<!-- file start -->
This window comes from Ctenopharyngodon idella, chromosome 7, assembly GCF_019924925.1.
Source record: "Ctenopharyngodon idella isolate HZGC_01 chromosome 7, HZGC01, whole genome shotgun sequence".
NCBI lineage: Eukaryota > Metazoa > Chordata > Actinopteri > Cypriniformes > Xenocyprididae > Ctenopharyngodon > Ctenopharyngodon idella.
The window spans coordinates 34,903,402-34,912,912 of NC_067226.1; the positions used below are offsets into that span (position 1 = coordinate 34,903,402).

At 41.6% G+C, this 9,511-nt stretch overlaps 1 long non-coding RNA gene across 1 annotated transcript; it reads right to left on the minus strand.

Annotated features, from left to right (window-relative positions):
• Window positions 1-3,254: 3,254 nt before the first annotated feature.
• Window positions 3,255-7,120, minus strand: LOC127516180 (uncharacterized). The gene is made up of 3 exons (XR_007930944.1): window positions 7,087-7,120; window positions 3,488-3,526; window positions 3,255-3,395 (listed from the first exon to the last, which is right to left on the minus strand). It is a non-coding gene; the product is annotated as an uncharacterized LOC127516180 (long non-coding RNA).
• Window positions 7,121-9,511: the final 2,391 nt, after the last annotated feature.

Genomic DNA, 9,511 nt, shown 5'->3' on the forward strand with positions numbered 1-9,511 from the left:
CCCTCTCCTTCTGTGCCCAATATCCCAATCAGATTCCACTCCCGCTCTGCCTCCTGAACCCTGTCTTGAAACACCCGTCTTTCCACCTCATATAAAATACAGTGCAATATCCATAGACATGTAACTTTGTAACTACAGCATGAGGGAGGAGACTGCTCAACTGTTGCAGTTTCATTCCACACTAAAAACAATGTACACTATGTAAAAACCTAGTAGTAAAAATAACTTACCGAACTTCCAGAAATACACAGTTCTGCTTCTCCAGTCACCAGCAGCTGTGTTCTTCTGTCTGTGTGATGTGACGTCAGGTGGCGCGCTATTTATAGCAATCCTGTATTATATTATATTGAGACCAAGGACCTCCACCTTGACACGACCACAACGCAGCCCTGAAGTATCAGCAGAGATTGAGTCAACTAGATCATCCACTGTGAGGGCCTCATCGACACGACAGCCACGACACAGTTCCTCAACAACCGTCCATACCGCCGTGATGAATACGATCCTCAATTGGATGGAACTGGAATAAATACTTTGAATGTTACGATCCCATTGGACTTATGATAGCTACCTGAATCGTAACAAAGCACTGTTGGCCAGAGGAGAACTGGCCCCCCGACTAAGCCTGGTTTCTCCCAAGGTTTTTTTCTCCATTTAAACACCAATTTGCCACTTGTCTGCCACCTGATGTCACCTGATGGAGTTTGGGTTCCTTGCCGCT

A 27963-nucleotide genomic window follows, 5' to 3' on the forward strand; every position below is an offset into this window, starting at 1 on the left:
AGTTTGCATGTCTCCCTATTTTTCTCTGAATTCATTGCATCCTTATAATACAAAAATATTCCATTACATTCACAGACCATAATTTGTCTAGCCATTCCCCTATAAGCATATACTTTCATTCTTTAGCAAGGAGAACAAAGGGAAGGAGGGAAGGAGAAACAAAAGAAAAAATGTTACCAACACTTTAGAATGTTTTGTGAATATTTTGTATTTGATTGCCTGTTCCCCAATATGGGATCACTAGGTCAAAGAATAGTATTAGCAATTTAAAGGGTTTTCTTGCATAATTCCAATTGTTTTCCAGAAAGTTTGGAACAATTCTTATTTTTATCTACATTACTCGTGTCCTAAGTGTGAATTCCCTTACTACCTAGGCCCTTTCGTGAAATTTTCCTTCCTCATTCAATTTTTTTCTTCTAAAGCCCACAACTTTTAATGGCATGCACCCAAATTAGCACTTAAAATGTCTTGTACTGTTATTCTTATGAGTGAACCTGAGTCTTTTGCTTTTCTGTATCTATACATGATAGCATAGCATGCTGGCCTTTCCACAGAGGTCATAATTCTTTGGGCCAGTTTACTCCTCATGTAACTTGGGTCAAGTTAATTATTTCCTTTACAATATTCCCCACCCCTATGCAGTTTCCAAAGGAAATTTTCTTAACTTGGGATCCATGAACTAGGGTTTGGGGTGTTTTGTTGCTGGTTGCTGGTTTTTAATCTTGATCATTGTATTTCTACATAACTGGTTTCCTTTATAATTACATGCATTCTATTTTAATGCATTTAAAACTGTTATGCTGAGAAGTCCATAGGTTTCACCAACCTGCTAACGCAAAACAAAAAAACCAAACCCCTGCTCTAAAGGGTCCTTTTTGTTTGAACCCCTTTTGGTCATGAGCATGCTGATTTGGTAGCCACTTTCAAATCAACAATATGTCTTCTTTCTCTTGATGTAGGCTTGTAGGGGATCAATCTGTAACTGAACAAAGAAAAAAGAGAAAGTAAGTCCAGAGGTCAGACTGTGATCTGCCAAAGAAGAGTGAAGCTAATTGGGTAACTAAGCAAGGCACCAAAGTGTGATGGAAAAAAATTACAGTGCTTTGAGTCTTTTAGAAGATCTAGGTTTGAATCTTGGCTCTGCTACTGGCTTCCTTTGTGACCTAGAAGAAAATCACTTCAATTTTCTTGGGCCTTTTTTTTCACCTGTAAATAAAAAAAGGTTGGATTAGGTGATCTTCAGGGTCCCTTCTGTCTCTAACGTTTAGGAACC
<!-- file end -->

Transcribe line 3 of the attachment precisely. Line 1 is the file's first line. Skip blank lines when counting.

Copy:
NCBI lineage: Eukaryota > Metazoa > Chordata > Actinopteri > Cypriniformes > Xenocyprididae > Ctenopharyngodon > Ctenopharyngodon idella.